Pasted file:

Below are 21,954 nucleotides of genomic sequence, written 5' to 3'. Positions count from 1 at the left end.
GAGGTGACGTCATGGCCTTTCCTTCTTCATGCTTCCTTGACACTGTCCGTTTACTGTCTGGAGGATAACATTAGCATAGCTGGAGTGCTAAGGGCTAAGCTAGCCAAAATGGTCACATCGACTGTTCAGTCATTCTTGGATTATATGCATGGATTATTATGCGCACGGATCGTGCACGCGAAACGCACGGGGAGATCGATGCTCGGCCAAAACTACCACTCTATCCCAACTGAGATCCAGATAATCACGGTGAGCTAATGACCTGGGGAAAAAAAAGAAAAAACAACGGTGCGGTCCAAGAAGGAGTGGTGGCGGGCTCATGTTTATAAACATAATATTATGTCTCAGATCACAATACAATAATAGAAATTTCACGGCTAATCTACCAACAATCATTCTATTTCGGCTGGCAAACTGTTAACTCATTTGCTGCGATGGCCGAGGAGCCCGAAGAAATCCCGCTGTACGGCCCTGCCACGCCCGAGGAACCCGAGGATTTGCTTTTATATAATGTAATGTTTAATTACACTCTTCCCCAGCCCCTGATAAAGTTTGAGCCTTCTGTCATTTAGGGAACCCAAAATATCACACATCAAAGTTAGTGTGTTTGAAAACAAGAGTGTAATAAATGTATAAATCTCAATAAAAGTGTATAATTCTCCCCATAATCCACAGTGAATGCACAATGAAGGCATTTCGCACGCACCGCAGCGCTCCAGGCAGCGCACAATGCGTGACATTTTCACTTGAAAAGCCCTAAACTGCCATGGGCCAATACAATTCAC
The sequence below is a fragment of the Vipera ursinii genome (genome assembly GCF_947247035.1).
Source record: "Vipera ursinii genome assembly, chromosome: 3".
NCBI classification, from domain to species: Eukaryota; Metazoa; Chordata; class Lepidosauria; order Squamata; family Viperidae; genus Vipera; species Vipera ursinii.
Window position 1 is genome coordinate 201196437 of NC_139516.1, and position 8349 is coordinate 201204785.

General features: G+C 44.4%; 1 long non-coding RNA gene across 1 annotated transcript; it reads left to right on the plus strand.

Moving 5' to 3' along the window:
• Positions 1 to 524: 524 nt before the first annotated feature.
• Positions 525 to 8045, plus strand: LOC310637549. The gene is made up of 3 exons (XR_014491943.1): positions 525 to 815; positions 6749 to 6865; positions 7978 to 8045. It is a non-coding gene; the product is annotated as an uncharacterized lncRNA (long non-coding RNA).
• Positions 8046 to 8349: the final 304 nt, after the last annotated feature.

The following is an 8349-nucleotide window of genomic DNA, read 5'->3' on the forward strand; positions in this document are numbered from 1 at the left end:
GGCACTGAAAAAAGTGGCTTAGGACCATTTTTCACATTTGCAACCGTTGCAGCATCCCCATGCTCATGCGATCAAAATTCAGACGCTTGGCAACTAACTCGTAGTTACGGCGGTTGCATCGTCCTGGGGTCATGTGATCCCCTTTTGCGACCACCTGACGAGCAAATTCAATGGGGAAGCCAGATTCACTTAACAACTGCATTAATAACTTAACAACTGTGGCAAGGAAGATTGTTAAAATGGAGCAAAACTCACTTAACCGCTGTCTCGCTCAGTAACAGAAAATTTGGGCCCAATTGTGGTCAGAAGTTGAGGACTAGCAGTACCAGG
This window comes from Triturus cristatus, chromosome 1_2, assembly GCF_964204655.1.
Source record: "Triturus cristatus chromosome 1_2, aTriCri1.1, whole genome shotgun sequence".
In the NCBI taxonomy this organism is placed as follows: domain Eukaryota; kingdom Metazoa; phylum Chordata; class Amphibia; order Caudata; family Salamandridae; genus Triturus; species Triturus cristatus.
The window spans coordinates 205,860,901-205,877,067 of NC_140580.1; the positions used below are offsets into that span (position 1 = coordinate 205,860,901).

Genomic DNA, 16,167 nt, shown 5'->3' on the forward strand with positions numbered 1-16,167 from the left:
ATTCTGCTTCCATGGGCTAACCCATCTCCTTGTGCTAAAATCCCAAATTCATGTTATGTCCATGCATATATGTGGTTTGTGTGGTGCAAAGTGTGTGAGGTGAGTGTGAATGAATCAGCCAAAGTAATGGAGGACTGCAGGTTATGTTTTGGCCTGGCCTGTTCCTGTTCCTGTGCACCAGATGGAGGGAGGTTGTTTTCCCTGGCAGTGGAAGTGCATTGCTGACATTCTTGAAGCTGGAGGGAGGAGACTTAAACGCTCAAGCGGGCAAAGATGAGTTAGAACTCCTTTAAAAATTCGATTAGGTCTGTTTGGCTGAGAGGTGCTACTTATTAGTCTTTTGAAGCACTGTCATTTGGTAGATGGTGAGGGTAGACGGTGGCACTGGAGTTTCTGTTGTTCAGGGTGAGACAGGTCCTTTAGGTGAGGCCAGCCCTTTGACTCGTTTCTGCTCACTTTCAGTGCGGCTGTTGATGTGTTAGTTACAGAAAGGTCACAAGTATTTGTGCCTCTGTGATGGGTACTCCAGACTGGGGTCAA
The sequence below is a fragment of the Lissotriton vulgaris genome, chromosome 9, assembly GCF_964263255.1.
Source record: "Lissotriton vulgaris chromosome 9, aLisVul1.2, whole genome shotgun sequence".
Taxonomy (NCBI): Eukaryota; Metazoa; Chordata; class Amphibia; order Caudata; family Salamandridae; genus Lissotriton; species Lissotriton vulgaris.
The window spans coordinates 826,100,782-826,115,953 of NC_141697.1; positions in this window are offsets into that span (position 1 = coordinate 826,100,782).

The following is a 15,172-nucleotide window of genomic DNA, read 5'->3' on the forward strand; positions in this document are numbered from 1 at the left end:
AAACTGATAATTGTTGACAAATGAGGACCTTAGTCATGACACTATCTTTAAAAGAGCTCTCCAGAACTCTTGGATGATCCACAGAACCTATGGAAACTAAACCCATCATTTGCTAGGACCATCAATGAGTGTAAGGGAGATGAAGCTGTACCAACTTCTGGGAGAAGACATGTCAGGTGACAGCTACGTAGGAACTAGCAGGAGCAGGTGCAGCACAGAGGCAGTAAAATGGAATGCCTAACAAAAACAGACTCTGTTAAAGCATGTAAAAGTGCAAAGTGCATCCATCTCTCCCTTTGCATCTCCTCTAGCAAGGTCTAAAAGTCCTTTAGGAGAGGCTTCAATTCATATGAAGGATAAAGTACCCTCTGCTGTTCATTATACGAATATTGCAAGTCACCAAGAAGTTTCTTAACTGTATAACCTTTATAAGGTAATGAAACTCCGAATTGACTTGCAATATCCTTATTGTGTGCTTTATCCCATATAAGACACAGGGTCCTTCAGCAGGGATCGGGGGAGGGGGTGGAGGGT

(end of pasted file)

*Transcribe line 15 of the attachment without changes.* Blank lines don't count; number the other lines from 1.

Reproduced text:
Source record: "Triturus cristatus chromosome 1_2, aTriCri1.1, whole genome shotgun sequence".